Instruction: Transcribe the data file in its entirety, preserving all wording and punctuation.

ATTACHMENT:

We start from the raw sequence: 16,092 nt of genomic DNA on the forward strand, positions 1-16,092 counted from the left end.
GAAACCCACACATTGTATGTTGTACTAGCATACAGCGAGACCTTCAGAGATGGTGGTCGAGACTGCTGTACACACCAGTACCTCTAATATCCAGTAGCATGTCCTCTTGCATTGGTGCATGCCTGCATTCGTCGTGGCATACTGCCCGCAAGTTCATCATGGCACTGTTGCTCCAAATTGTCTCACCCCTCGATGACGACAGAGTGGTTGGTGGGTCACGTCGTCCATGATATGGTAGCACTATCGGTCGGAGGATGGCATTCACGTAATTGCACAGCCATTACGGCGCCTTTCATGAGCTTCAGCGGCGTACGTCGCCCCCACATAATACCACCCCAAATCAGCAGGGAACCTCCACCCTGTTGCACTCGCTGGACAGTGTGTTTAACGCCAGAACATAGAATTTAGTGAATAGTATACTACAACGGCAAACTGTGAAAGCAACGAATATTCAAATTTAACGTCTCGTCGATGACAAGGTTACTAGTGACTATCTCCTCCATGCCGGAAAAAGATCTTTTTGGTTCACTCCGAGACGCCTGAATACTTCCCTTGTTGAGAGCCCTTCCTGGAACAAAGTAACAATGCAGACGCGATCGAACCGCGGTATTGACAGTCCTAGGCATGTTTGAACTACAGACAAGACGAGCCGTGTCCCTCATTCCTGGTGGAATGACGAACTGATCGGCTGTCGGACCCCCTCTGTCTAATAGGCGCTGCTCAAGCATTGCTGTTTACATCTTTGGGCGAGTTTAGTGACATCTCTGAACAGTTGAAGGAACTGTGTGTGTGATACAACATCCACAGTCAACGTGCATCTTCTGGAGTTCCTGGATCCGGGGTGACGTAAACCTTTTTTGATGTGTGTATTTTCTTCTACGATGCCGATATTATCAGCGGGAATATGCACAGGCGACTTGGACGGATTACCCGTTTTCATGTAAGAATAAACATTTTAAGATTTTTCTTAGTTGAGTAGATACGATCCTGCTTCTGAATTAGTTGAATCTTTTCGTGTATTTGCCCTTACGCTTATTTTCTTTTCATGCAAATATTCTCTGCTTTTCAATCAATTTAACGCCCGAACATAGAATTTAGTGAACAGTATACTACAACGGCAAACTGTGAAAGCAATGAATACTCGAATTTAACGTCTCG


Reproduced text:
We start from the raw sequence: 16,092 nt of genomic DNA on the forward strand, positions 1-16,092 counted from the left end.
GAAACCCACACATTGTATGTTGTACTAGCATACAGCGAGACCTTCAGAGATGGTGGTCGAGACTGCTGTACACACCAGTACCTCTAATATCCAGTAGCATGTCCTCTTGCATTGGTGCATGCCTGCATTCGTCGTGGCATACTGCCCGCAAGTTCATCATGGCACTGTTGCTCCAAATTGTCTCACCCCTCGATGACGACAGAGTGGTTGGTGGGTCACGTCGTCCATGATATGGTAGCACTATCGGTCGGAGGATGGCATTCACGTAATTGCACAGCCATTACGGCGCCTTTCATGAGCTTCAGCGGCGTACGTCGCCCCCACATAATACCACCCCAAATCAGCAGGGAACCTCCACCCTGTTGCACTCGCTGGACAGTGTGTTTAACGCCAGAACATAGAATTTAGTGAATAGTATACTACAACGGCAAACTGTGAAAGCAACGAATATTCAAATTTAACGTCTCGTCGATGACAAGGTTACTAGTGACTATCTCCTCCATGCCGGAAAAAGATCTTTTTGGTTCACTCCGAGACGCCTGAATACTTCCCTTGTTGAGAGCCCTTCCTGGAACAAAGTAACAATGCAGACGCGATCGAACCGCGGTATTGACAGTCCTAGGCATGTTTGAACTACAGACAAGACGAGCCGTGTCCCTCATTCCTGGTGGAATGACGAACTGATCGGCTGTCGGACCCCCTCTGTCTAATAGGCGCTGCTCAAGCATTGCTGTTTACATCTTTGGGCGAGTTTAGTGACATCTCTGAACAGTTGAAGGAACTGTGTGTGTGATACAACATCCACAGTCAACGTGCATCTTCTGGAGTTCCTGGATCCGGGGTGACGTAAACCTTTTTTGATGTGTGTATTTTCTTCTACGATGCCGATATTATCAGCGGGAATATGCACAGGCGACTTGGACGGATTACCCGTTTTCATGTAAGAATAAACATTTTAAGATTTTTCTTAGTTGAGTAGATACGATCCTGCTTCTGAATTAGTTGAATCTTTTCGTGTATTTGCCCTTACGCTTATTTTCTTTTCATGCAAATATTCTCTGCTTTTCAATCAATTTAACGCCCGAACATAGAATTTAGTGAACAGTATACTACAACGGCAAACTGTGAAAGCAATGAATACTCGAATTTAACGTCTCG